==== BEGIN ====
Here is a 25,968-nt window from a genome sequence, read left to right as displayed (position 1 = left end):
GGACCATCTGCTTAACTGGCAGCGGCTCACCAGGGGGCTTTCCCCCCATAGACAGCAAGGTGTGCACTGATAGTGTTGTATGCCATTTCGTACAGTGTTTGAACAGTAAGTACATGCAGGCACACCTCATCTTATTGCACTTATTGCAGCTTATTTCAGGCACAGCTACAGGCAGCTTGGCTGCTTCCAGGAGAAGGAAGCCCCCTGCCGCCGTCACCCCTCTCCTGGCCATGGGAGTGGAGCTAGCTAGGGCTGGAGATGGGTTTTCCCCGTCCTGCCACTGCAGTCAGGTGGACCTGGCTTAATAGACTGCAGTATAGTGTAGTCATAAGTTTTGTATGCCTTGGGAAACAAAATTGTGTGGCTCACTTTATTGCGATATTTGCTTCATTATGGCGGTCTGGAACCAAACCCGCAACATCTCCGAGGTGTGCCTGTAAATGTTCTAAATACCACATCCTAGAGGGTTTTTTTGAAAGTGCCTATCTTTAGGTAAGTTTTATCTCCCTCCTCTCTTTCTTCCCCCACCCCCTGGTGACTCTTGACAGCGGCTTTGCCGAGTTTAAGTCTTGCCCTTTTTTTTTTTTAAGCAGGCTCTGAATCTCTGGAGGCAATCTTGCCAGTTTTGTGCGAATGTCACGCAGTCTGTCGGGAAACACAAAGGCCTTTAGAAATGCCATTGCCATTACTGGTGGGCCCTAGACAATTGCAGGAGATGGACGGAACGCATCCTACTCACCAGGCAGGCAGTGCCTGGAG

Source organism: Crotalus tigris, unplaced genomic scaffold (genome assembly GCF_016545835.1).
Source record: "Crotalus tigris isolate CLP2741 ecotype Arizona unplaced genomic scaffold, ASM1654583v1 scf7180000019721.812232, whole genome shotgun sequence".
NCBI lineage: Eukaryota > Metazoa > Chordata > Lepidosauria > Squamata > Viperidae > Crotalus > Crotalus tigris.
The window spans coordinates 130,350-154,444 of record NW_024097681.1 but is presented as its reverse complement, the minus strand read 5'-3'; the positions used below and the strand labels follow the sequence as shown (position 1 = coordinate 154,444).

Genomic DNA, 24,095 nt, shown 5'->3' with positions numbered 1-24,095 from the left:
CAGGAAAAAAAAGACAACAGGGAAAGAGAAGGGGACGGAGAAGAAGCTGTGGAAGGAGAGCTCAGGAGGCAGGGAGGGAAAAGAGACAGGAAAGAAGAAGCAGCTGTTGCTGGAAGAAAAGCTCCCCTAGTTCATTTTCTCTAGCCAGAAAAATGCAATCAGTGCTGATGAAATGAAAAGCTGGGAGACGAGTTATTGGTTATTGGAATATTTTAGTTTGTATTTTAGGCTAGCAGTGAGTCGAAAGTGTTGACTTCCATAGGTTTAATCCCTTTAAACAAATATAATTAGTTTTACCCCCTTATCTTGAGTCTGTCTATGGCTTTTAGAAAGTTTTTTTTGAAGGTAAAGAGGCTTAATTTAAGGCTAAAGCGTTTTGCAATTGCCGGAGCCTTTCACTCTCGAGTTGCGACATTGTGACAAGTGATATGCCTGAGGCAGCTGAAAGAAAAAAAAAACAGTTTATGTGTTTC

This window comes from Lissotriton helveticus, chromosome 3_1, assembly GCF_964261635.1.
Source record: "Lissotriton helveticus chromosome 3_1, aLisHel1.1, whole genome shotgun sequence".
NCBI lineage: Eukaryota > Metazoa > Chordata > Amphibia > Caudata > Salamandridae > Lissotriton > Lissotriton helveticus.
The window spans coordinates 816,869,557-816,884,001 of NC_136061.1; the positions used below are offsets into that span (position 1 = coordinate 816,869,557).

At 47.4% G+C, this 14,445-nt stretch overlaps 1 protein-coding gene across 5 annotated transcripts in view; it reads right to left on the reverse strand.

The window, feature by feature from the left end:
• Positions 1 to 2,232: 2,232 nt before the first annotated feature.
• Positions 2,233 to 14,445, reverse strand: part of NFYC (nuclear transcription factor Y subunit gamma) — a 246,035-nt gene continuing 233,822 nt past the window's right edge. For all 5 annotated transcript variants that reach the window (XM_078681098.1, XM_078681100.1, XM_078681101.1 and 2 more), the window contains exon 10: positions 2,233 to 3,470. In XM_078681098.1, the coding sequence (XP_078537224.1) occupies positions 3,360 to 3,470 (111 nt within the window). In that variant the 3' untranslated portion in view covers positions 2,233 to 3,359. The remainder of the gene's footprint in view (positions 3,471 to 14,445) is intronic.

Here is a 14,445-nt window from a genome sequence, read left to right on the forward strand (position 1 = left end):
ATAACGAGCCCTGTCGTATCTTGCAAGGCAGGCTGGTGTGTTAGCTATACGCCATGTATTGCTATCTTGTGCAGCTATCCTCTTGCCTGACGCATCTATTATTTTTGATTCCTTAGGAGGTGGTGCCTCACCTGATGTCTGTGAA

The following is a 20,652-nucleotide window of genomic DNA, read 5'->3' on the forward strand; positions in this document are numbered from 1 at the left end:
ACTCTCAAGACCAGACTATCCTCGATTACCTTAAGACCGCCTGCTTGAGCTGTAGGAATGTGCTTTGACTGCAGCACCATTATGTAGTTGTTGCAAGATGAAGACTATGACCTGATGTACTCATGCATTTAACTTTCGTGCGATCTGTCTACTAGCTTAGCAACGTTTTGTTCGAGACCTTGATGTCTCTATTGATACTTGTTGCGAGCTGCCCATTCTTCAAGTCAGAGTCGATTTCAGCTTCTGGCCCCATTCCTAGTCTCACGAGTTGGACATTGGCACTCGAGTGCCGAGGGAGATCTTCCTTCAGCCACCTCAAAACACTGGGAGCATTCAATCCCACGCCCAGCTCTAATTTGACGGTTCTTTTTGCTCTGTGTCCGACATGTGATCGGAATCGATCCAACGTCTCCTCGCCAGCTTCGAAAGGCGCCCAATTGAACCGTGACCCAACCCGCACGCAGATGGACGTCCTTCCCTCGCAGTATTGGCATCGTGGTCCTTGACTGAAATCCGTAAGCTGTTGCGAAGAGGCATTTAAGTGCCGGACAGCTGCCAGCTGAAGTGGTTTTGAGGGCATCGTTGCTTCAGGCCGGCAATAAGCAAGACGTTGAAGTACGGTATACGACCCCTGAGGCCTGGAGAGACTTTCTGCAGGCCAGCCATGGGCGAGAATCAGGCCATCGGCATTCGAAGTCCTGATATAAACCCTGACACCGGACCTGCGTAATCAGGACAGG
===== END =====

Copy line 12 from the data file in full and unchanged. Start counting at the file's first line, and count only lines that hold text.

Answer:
The window spans coordinates 816,869,557-816,884,001 of NC_136061.1; the positions used below are offsets into that span (position 1 = coordinate 816,869,557).